P: Did you experience the loneliness postpartum or during your pregnancy?
LF: It was definitely afterwards. Before getting pregnant, we would go out all the time and be social or have dinners. With kids, it’s harder to make dinner plans or go out because you still have to get up at 6 AM. So I lost parts of my friend group and that freedom.
"Growing up, the ways moms were portrayed in movies definitely gave me a false perception of what motherhood was like. It’s not going to go the way you expect and it’s going to be okay."
P: Now with Maddy, you almost get the opportunity to experience pregnancy again through Maddy’s journey. Looking back, is there one piece of advice that you would give yourself that you’d want to give to Maddy?
LF: That you don’t have to be perfect. That was something that I struggled with that I think contributed a lot to my postpartum anxiety. I feel like growing up, the ways moms were portrayed in movies definitely gave me a false perception of what motherhood was like. It’s not going to go the way you expect and it’s going to be okay. You have to go with the flow.
P: What has really helped you overcome that?
LF: I really think that in starting my Instagram and starting to write about how I’m feeling, it’s really been a two way street. When people write back like, “me, too”—it soothes me. It makes me feel better to know I’m not alone. It’s therapy for sure.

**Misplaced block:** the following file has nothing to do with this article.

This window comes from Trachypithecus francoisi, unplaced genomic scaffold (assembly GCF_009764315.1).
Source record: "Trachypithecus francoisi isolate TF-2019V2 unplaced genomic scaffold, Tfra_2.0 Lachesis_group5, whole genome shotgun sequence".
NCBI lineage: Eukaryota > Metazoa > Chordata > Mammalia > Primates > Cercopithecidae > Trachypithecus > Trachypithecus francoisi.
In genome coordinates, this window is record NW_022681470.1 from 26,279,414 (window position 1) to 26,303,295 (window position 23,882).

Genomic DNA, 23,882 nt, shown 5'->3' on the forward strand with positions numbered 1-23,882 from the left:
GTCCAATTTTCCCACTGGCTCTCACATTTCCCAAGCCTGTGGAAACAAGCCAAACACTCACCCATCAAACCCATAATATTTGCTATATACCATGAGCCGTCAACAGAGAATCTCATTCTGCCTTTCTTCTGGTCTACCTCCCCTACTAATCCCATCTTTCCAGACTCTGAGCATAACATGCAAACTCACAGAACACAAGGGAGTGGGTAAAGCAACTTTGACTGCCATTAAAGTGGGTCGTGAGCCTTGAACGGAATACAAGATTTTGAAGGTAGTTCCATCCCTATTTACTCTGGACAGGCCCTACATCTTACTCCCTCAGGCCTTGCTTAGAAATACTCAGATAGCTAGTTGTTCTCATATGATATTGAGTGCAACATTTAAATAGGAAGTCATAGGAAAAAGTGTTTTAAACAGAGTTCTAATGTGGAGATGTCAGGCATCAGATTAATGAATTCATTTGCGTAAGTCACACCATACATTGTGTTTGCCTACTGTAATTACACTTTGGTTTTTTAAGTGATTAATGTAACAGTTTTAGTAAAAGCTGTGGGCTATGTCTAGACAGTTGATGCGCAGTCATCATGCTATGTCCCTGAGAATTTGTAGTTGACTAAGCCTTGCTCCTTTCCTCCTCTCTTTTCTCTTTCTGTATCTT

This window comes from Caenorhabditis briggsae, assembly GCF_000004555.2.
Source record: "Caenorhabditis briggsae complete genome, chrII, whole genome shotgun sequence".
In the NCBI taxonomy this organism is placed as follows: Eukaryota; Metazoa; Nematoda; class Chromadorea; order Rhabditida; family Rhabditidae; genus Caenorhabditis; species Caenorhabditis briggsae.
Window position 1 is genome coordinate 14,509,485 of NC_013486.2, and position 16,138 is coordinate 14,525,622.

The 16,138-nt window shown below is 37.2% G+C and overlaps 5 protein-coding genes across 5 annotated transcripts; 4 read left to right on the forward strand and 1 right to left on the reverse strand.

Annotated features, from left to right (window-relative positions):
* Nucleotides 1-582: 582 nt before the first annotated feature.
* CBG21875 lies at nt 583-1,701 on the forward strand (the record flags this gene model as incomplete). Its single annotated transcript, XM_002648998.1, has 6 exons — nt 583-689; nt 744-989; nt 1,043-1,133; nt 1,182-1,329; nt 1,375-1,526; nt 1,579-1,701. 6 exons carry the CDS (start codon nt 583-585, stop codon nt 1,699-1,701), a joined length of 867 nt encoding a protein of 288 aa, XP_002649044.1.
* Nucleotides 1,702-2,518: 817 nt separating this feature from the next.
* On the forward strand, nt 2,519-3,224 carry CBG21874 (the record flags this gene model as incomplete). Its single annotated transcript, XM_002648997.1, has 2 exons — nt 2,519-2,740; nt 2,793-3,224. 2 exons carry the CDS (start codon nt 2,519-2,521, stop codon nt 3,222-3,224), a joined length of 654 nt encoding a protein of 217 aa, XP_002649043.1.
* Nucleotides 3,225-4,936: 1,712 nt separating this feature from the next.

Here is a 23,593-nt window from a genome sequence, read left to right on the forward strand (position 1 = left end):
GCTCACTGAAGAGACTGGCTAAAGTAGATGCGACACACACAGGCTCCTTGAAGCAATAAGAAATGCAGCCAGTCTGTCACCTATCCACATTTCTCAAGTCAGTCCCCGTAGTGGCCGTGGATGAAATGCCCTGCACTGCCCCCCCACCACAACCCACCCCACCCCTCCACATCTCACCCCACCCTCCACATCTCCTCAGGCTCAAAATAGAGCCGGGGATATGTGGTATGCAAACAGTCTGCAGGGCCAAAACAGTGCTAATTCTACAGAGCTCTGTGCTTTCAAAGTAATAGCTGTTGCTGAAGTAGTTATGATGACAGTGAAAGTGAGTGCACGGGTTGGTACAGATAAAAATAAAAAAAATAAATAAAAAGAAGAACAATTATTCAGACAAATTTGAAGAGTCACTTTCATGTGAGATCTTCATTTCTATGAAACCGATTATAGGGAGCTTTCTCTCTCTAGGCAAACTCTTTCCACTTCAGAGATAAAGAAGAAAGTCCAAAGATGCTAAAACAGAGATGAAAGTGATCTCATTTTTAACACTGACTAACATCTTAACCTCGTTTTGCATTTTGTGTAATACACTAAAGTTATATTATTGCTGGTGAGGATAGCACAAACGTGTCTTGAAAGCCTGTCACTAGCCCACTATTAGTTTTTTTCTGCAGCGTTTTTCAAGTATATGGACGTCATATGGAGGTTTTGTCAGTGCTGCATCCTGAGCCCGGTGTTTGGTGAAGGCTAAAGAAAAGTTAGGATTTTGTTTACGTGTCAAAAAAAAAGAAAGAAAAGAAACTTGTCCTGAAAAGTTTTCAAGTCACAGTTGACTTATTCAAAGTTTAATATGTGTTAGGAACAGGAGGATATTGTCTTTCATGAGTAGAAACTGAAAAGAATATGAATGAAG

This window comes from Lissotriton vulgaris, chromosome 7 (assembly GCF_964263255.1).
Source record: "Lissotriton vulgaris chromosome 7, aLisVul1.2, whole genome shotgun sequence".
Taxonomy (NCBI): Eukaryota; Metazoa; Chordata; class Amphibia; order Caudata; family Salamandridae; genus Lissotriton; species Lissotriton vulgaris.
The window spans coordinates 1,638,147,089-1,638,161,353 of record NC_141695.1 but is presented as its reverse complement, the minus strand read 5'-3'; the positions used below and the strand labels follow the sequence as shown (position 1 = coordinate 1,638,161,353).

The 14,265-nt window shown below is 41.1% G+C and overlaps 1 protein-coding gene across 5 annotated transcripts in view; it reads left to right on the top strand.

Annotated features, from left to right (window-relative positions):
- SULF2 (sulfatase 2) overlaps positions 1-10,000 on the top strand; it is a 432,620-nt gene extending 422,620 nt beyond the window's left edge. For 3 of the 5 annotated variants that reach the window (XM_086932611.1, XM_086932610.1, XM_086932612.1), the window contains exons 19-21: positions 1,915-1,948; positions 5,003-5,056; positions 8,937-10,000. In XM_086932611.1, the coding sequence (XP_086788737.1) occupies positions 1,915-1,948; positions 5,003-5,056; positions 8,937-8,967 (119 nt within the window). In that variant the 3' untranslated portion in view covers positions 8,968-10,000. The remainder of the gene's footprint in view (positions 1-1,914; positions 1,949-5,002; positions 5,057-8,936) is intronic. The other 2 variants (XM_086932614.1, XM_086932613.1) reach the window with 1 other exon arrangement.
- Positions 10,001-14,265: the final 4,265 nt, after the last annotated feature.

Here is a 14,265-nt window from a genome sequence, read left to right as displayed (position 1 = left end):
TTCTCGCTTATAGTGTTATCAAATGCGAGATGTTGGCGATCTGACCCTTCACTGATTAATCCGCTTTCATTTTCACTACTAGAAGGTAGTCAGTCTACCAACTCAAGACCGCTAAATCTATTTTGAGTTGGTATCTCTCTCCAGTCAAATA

P: How was the process like trying to conceive?
MG: I had PCOS and I thought it would be nearly impossible for me to get pregnant. I was diagnosed years ago and I had male pattern hair growth and really abnormal periods. When I dug into freezing my eggs, getting my lab work done and the whole process with IVF, I was told “you have PCOS.” I work in medicine so I knew there was something going on with my body at the time. I knew there was something up. But I was worried about how pregnancy was going to work out for me. Metformin actually worked for me, so I started taking Metformin.
P: Do you have any pieces of advice for same-sex couples who may be looking to start their families?
LF: You can do it at home.
MG: Be open.
LF: A lot of moms have reached out to me saying they want the same set-up but they don’t think that their husband is going to go for it. What I always say to that is that this is why we do what we do. Because if men don’t have that representation either, about being accepting, still being loving. You don’t have to go through this traumatic, toxic divorce to seperate. You just have to know that you two weren’t meant to be together but you can still be best friends. Christopher and I were best friends. That’s why we do this—to lead by example, if you need an example.
LF: People also ask me all the time about coming out later in life because they’re scared to do it. But if you are curious, it is one hundred percent worth it to figure it out. It is a fight worth fighting for. Because those feelings are not going to go away. Everyone deserves to find love, to be loved, in the way that they want to be. And a lot of these moms are not happy because they don’t feel loved—and that’s not a way to live either.
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This article is for informational purposes only. It is not, nor is it intended to be, a substitute for professional medical advice, diagnosis, or treatment and we recommend that you always consult with your healthcare provider. To the extent that this article features the advice of physicians or medical practitioners, the views expressed are the views of the cited expert and do not necessarily represent the views of Perelel.